What is new in the auto loan industry that we need to know about?
Mellody: You may have already heard that the auto industry is booming. Last year, auto sales broke records. And in november, U.S. auto sales rose 3.7% compared with a year ago. Wage growth, consumer confidence, and cheap gas have all contributed to the continued strength in auto sales. But one of the key contributing factors continues to be easy credit. Auto lending is on pace this year to hit the highest levels in 17 years, and with it we have seen more and more Americans taking on loans that are putting them in financial distress.
What is behind this boom in lending?
There were a few factors. First, the average age of the American car fleet is at a record 11.6 years old, even as auto sales continue to be strong. There is a lot of pent-up demand for newer cars. There is also demand among lenders to provide loans with higher interest rates, especially as the benchmark interest rate remains low. Together, these trends have resulted in a boom in auto lending, especially subprime loans to higher-risk borrowers, which have higher than average interest rates.
And, much like the housing bubble, as banks, private equity firms and credit unions compete, they have been extending loan terms to ever riskier borrowers. They have done so by extending the length of the loans, which brings monthly payments down to affordable levels, but creates a long-term equity trap that borrowers can get stuck in.
What have the consequences of this sub-prime lending been?
Many people who bought cars they couldn’t afford are suffering. Roughly six million auto borrowers with low credit scores are at least 90 days late on making their loan payments, according to new figures released by the New York Federal Reserve. That is the highest level of delinquent subprime auto loans we have seen since 2010. And remember, this is in a period of strong economic growth and wage growth. For perspective, in the depths of the recession, in the second quarter of 2009, that rate hit 2.4 percent.
This caused policymakers and economists to fear that when the economy dips into another recession, the already large number of Americans on the verge of losing their cars to repossession could swell to record levels because so many more people have subprime auto loans than in 2009.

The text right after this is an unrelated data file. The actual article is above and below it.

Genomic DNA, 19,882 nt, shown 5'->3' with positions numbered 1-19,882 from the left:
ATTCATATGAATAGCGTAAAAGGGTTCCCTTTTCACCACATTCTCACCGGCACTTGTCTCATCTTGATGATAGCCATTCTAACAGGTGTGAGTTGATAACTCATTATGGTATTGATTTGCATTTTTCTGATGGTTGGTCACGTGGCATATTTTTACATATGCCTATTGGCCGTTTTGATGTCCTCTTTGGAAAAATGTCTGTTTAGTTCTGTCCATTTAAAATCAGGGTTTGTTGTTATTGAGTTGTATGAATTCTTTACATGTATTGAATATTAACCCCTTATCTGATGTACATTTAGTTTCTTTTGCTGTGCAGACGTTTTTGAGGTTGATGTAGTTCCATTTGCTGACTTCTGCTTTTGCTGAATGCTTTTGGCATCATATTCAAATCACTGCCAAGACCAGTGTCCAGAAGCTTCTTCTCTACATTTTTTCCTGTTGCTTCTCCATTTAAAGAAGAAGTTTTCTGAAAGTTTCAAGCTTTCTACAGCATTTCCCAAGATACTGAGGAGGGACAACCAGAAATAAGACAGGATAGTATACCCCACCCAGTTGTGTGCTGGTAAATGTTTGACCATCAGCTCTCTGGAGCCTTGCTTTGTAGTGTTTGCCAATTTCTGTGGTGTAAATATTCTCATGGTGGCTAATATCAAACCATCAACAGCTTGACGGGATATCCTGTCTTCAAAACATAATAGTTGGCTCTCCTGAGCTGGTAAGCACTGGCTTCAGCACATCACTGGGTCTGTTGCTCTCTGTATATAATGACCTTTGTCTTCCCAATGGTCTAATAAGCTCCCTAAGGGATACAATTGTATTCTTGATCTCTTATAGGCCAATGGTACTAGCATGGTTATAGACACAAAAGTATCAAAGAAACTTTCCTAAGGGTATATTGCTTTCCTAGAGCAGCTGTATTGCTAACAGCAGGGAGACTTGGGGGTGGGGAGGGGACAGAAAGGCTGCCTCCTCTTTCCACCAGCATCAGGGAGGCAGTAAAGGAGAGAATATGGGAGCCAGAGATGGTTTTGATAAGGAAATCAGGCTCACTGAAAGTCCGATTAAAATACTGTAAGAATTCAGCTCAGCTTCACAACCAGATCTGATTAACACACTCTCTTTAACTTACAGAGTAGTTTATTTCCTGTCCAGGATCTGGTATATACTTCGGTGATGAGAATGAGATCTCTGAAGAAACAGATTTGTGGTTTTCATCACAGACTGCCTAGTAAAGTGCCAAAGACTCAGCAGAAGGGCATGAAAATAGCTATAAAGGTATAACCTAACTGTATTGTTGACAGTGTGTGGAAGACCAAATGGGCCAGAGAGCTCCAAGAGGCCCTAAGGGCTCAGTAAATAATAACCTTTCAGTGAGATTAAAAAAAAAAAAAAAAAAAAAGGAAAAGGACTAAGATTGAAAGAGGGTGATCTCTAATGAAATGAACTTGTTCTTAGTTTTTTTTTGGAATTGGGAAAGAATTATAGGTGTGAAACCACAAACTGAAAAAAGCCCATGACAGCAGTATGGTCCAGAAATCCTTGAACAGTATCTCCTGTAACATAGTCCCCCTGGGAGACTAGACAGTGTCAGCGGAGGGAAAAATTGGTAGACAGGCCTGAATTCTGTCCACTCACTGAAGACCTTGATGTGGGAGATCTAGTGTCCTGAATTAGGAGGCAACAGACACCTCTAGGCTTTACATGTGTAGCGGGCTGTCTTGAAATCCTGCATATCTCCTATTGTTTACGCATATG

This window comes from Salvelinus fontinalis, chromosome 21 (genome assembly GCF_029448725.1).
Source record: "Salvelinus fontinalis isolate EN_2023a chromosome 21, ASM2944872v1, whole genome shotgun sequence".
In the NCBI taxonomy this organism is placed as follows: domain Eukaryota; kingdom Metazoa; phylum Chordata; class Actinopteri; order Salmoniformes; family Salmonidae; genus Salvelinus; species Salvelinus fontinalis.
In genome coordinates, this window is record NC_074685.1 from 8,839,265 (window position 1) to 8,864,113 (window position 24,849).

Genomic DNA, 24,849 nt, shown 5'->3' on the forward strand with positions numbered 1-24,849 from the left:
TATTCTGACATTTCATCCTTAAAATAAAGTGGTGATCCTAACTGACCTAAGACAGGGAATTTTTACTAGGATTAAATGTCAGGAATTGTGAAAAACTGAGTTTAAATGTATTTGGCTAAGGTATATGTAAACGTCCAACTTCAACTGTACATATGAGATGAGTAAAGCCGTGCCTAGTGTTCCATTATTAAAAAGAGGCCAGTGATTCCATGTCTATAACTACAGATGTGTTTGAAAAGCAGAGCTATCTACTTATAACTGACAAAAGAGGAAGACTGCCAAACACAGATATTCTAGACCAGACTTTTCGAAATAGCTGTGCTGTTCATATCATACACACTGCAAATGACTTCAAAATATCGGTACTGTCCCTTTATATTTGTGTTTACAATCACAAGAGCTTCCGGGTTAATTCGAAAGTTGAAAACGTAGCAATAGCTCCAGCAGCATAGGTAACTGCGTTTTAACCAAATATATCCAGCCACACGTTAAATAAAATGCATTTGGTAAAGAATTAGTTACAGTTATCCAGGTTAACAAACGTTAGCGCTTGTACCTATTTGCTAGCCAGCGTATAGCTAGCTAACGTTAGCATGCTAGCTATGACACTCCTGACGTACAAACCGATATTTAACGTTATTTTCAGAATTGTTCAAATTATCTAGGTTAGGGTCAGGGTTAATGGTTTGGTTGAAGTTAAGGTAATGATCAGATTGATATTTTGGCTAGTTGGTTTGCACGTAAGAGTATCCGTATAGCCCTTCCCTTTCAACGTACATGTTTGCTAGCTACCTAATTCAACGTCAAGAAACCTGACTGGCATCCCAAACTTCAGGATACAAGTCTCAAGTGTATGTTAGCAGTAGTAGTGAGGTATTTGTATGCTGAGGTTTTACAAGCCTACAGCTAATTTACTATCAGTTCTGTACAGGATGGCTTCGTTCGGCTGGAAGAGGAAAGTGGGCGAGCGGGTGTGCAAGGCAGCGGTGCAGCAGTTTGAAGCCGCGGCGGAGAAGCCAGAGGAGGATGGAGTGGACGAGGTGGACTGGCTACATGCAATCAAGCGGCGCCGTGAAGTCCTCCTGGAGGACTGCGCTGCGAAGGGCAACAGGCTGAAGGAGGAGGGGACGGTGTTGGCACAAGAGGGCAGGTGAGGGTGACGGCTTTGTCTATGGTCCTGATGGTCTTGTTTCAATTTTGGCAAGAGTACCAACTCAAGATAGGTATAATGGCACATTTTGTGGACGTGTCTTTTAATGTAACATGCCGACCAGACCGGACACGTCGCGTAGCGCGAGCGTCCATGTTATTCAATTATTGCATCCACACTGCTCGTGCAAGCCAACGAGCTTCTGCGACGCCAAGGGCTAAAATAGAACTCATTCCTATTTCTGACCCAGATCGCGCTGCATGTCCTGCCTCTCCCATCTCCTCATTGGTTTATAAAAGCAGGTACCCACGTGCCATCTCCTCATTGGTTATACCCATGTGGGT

If these loans are that risky, and people are defaulting on their loans, why do lenders make the loans?
One of the main reasons that lenders continue to make these loans is because they believe they are more secure than other loans for a couple of reasons. First, most Americans rely on their car to go about their daily life, including getting to and from their jobs. Because of this, most people will prioritize their car payments over other spending. On top of that, repossessing a car is much easier than foreclosing on a house or getting someone to pay their credit card bill. They simply pick up the car, and sell it to someone else.
Do you have rules of thumb we can use to avoid getting caught up in these loans, even if we have less than stellar credit?
A few things stand out. First, consider whether you need a new car in the first place. If your current car does the job and doesn’t cost you much in repairs, you could very well be better off sticking with it while you save money. If you do need a car but you have a lower credit score, pick your lender carefully. Not all subprime lenders are created equal, and some are more consumer-friendly than others. You want to avoid subprime financing companies if possible. Give your local bank or credit union a chance to finance a loan first. They may have options.
And if they do give you a loan, you can use it as a bargaining chip with the dealership, who may be willing to beat their terms. Third, if you have to buy a car, try to buy a new one rather than a used one. While you might think only about the sticker price, interest rates on used cars tend to be significantly higher, and they have already lost much of their value, meaning you could get underwater on that loan quickly. And most importantly, don’t buy a car you can’t afford. You can’t afford it if you will not be able to pay it off in under five years. Remember, automobiles lose roughly 13 percent of their value annually, so any loan over 5 years puts you at risk of reaching a point where you owe more than the car is worth.